Protecting New York's Children: Eliminating Non-Medical Exemptions for Vaccination

A Policy Statement by The Secular Coalition for New York1 and New York’s Vaccine Coalition

“Vaccines are the tugboats of preventive health.”—William Foege, an American epidemiologist who is credited with devising the global strategy that led to the eradication of smallpox in the late 1970s.

Currently, children in New York are legally required to receive vaccination for a series of diseases as a requirement for starting school. New York law provides two exemptions for this requirement: a medical exemption and a religious exemption. While the medical exemption is clearly essential, we believe that the religious exemption should be abolished in NY. Thus, we support the passage of two bills that are before the legislature (A08329 and S06017)2. These bills would repeal provisions of NY law relating to exemption from vaccination due to religious beliefs3. Furthermore, we believe that adding any other non-medical exemptions, for example, exemptions bases on personal belief or philosophy, would be dangerous and misguided.

The case for eliminating non-medical exemptions. Vaccination has demonstrated its value in either elimination or substantially reducing the burden of disease for many diseases, including smallpox, polio, measles, mumps, whooping cough, and others. Vaccination reduces disease not only by protecting the individual, but also by reducing the presence of individuals that are infected and may spread the disease to unvaccinated individuals, including those who can’t be vaccinated or medical reasons (often called herd immunity). Historically, NY has had an excellent record of complying with vaccination recommendations of medical authorities; however, in recent years, New York has faltered. For example, an outbreak of whooping cough began in Brooklyn in 20154. This is only one example, but many areas in New York are vulnerable because vaccination rates have fallen substantially below the levels recommended by the CDC5. Specifically, the CDC (Centers for Disease Control) recommends that 95 percent of a population be inoculated against measles. Currently, NY falls below this expectation in many areas. Currently there are 285 schools with rates below 85 percent and 170 schools with rates below 70 percent! Finally, some parents misuse the religious exemption to avoid vaccination of children6. Thus, there is a pressing public health need to encourage vaccination, both via changes in the law and by improved education.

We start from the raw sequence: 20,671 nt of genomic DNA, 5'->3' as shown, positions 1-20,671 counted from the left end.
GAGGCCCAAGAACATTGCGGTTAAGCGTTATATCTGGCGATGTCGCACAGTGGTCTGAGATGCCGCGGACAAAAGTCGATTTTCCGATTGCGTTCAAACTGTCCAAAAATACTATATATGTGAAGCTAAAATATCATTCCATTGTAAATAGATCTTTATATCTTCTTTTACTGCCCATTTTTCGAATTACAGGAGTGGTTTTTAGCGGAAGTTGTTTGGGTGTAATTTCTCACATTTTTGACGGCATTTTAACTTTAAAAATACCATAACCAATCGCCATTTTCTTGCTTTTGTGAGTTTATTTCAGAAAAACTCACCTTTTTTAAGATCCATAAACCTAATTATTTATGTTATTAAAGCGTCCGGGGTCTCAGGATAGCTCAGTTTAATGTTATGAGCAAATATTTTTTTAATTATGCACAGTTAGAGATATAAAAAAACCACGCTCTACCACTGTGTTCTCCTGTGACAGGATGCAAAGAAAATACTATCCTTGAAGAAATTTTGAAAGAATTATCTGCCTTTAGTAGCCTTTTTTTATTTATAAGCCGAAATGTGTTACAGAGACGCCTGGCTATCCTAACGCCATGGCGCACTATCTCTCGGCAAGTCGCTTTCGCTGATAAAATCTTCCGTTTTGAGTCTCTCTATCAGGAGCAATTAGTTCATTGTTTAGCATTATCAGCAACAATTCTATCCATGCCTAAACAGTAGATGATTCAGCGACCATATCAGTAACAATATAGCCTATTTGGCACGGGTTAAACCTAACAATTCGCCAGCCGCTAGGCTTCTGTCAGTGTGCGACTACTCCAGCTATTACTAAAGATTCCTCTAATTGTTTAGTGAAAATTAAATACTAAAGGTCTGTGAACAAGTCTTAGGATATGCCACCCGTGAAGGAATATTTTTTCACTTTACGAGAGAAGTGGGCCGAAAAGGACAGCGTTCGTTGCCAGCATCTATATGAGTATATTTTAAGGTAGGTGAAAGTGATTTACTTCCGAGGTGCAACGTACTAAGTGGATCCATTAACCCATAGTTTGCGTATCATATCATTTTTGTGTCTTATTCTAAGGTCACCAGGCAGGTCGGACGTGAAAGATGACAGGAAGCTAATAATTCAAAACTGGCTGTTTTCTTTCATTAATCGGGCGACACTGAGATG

Action Plan. The Secular Coalition for NY and the New York Vaccine Coalition propose that the religious exemption for vaccination be eliminated from NY law. A similar strategy was recently implemeted in California, a state that had also been concerned about low vaccination rates and associated disease outbreaks7.

We also support the efforts of educators and health care professionals to better educate the public so that there is a better appreciation of the substantial benefits conferred by an effective vaccination program. The Secular Coalition for New York and the Secular Coalition for America have a campaign (Put Kids First8) that provides information and key links to the values conferred by an effective vaccination policy.